Mahmood argues that, because the women of the mosque movement understood piety as a state of “’being close to God:’ a manner of being and acting that suffused all of one’s acts, both religious and worldly in character” (Mahmood 2005, 122; see also, Mahmood 2001, 830), the observance of Ṣalāt operated as more than a ritual obligation, but as a site of self-formation. Hence, “ritual (i.e., conventional, formal action) is understood as the space par excellence of making their desires act spontaneously in accord with pious Islamic conventions” (Mahmood 2001, 833)—a process illustrated by Mona’s admonition to a young, Muslim woman concerning the interrelated nature of mundane daily behaviour, or “pragmatic action” (Mahmood 2001, 833), and the ritualized practice of Ṣalāt (Mahmood 2005, 124–126). What is significant is the way that the women conceive of the formation of religious subjects as an intentional activity (i.e., an act requiring and demonstrating agency), the goal of which might be realized through the habituation of bodily practices (such as ritual prayer) and mundane, pragmatic action (such as choosing not to engage a quarrel with one’s sibling). A similar such practice, as noted by Mahmood, is the wearing of the veil, viewed as both an act of submission and as a means of cultivating the feminine and valued quality of shyness (2005, 158). Veiling, then, demonstrates “. . . the role the body plays in the making of the self, one in which the outward behavior of the body constitutes both the potentiality and the means through which interiority is realized” (Mahmood 2005, 159). Such activity, rooted as it is in the teaching of the Quran, the ḥadīth, and Islamic pedagogical materials, demonstrates that attending “carefully to the specific logic of the discourse of piety” reveals a “logic that inheres not in the intentionality of the actors [contra liberal feminist theory], but in the relationships that are articulated between worlds, concepts, and practices that constitute a particular discursive tradition” (Mahmood 2005, 17).
Mittermaier’s essay complements Mahmood’s focus on self-cultivation by nuancing the analysis of agency and the religious subject, arguing that habituation as a model “offers us little for engaging with a different axis of religiosity, one that valorizes being acted upon, one most vividly expressed in stories of dreams, visions, apparitions, spirit possession, prophecy, revelation, the miraculous, and, more broadly, stories that involve elements of surprise and awe” (Mittermaier, 250). Mittermaier explores the notion of being ‘acted upon’ as an important aspect of religious subjectivity through her ethnographic work among a Sufi community in Egypt that focuses on encounter with the Prophet and the divine vis-à-vis dreams. A serious consideration of the role of dreams in the life-worlds of community members highlights the importance of taking into account the ways in which “the otherworldly” is understood to act upon and constitute the religious subject, an aspect of religious experience that may be lost if the researchers focus centres primarily upon pedagogies of self-cultivation (Mittermaier, 249). Indeed, Mittermaier highlights an aspect of Mahmood’s analysis that is conspicuously missing, that is, careful attention to the role assigned to the Divine in the formation of human subjects. This is especially intriguing, given that Mahmood notes early in her work that the women’s mosque movement is located within “a discursive tradition that regards subordination to a transcendent will . . . as its coveted goal” (2005, 2–3). However, as Mittermaier notes, Mahmood’s focus on habituation limits her analysis to “. . . one direction—that extending from the [subject]—but it has little to say about the other direction, the being acted upon” (253). Mittermaier’s work, as a result, helpfully expands Mahmood’s project of attending to the internal logic of a discursive tradition for explorations of self and agency by highlighting the necessity of including those Others, such as the Divine or the dead (i.e., those who are considered agents by those studied), in the relational network that forms the nexus in which religious subjects are formed and come to act.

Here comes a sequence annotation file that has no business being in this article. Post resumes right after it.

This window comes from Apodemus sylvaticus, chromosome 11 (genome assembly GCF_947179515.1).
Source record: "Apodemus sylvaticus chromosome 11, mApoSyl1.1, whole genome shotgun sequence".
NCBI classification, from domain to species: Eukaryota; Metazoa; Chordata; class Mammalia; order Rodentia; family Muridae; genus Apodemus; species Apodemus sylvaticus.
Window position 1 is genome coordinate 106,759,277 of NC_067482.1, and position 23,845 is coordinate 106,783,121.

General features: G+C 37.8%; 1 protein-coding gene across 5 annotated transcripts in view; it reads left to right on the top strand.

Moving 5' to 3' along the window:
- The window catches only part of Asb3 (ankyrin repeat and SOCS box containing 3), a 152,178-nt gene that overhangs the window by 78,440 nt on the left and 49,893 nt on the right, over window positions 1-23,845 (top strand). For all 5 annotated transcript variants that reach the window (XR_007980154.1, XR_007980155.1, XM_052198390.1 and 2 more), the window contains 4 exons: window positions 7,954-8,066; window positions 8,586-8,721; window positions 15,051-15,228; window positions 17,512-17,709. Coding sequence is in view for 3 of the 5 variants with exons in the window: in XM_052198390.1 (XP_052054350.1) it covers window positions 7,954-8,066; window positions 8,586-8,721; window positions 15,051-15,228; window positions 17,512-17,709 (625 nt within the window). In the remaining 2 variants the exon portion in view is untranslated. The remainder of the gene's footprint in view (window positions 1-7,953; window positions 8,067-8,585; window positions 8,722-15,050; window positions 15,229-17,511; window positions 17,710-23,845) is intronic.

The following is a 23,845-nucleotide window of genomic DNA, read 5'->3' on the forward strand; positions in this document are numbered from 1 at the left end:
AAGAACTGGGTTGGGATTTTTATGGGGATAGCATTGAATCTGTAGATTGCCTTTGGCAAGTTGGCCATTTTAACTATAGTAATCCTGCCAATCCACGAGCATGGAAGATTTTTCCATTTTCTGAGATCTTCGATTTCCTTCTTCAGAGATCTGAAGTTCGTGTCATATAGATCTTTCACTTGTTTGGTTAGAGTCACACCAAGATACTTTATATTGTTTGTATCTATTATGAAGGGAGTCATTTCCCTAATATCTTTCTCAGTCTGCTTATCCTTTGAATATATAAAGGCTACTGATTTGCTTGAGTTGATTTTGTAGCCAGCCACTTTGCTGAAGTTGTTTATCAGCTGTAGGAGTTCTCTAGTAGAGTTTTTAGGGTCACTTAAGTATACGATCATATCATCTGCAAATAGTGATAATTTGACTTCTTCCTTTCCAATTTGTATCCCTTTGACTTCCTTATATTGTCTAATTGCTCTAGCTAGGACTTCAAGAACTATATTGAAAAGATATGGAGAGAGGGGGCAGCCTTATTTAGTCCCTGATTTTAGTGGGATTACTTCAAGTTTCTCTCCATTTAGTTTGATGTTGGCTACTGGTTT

The ethnographic work of both Mahmood and Mittermaier provides a fruitful ground for expanding and continuing several conversations that have been engaged in our classroom experiences thus far. First, Mahmood’s analysis of ritual as a place of self-formation recalls one of our early readings, Seeman’s article, “Otherwise than Meaning,” which explored the place of ritual in suffering. Seeman’s article, and Mahmood’s work, both suggest that the study of ritual must be expanded beyond analyses of symbolic meaning-making. How does Mahmood’s analysis add to the study of ritual as an aspect of religious experience and in what ways is her accounting adequate/inadequate? Second, in light of class discussions over the past few weeks, it becomes obvious in reading Mahmood that all of her examples and stories emerge from within the walls of the mosque. How might Mahmood’s conclusions have differed had she balanced her time within the mosque with a broader account of her subjects’ life-worlds both within their place of worship and in their daily lives? (Notably, even Mahmood’s examples regarding participants’ marriages are told to her in conversations at the mosque). Third, Mahmood and Mittermaier each account for the Divine agent in different ways, what are the benefits of each model? How might Mittermaier’s model, in which the divine Other is accepted as real in so much as this Other is real for the participants, compare with Luhrmann’s study on prayer—especially, given their common study of what may be explained as psychological phenomenon? And, finally, given that Mahmood’s project has dual goals (that of ethnographic accounting of self and agency in the women’s mosque movement, coupled with a sustained argument with and against the concepts and assumptions of liberal-secular politics and feminist theory, one that challenges political interventionist policy), we might also explore the relationship between politics and the ethnographic project.